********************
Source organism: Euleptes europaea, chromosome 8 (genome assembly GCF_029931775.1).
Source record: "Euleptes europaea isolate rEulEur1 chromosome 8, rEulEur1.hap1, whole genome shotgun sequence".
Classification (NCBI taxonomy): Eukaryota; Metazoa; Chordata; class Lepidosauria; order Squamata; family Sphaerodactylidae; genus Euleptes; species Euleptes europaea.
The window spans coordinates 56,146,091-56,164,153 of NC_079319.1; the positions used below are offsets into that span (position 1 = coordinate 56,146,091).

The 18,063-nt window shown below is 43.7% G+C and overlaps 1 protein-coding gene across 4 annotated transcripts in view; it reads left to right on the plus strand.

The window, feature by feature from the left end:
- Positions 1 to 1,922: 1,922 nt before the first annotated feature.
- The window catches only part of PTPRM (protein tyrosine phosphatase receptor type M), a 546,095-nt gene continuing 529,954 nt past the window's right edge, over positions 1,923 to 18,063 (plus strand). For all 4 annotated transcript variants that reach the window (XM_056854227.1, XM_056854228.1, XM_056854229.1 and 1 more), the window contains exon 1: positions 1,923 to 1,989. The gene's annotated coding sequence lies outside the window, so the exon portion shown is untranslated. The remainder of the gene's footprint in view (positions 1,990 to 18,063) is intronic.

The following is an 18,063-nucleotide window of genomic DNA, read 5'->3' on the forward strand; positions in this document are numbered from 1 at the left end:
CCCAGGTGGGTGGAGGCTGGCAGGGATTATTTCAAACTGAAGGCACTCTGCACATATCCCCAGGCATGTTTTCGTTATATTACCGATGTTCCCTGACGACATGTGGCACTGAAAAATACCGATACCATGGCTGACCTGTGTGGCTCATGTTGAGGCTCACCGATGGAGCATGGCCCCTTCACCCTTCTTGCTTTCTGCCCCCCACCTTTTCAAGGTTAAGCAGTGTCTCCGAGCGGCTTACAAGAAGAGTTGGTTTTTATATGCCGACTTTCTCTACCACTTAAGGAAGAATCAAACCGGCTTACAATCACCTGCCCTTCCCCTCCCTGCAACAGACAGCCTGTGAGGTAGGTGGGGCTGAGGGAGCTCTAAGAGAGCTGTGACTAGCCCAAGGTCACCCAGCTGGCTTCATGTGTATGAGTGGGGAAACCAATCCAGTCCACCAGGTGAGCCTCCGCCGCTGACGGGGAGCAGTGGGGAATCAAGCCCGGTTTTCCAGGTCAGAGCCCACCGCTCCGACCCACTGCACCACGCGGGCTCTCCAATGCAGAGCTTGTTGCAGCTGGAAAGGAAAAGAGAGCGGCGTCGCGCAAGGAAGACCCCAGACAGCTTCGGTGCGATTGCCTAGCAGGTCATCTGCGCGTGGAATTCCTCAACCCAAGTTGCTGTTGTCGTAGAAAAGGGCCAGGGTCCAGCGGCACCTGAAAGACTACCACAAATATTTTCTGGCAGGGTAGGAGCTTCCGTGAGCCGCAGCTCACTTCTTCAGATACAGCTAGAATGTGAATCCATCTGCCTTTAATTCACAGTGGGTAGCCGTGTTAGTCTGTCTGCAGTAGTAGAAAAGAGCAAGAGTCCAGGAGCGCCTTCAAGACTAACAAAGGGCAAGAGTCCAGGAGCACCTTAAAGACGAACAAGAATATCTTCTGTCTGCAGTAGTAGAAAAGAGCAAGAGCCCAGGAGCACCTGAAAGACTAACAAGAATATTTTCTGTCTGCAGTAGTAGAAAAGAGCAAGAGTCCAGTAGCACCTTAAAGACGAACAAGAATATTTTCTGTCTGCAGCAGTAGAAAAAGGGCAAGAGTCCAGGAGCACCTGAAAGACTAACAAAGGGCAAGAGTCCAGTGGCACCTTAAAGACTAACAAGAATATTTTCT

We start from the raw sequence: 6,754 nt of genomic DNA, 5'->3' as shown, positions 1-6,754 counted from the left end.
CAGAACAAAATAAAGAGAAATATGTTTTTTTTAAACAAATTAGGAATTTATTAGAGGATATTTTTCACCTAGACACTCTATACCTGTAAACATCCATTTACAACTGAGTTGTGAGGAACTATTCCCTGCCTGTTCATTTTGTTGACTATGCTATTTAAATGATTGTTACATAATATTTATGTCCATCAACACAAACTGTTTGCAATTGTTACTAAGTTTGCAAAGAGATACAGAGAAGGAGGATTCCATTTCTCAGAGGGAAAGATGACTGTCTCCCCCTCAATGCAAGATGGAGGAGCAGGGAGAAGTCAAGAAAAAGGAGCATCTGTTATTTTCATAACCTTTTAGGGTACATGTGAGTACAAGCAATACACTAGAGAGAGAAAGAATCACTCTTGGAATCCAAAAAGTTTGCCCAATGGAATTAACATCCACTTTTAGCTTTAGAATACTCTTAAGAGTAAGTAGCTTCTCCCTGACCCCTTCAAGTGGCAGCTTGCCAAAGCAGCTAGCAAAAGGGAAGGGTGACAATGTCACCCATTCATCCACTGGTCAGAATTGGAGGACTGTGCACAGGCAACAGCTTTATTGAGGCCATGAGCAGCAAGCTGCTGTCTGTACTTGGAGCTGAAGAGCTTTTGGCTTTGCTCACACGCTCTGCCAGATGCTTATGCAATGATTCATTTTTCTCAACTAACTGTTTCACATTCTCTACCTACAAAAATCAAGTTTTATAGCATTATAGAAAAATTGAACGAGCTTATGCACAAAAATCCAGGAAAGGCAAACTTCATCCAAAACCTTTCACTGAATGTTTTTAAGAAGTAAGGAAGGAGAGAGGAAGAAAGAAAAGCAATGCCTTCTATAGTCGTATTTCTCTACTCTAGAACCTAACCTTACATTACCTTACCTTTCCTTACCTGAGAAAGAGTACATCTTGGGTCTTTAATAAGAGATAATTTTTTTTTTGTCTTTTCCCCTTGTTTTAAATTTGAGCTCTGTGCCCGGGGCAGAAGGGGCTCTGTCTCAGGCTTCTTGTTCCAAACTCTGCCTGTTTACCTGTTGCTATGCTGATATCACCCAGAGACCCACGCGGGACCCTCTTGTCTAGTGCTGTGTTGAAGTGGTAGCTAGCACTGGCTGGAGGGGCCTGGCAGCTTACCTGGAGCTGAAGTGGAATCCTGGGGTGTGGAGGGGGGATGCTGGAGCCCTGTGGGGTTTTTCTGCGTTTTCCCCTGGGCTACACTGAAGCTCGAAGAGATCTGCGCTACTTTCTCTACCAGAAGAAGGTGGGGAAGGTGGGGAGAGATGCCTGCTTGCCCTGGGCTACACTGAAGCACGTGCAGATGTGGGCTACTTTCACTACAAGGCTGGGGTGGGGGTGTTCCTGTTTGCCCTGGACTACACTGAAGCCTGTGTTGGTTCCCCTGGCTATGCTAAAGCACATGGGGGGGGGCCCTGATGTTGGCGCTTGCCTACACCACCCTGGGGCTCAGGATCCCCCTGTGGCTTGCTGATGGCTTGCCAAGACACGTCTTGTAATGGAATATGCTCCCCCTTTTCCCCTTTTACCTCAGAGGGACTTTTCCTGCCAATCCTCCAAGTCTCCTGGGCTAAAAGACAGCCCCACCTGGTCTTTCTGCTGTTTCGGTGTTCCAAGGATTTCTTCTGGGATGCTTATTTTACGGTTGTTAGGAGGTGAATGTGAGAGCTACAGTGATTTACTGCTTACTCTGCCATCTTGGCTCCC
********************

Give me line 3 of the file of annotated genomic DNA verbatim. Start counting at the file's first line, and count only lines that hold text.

Classification (NCBI taxonomy): Eukaryota; Metazoa; Chordata; class Lepidosauria; order Squamata; family Sphaerodactylidae; genus Euleptes; species Euleptes europaea.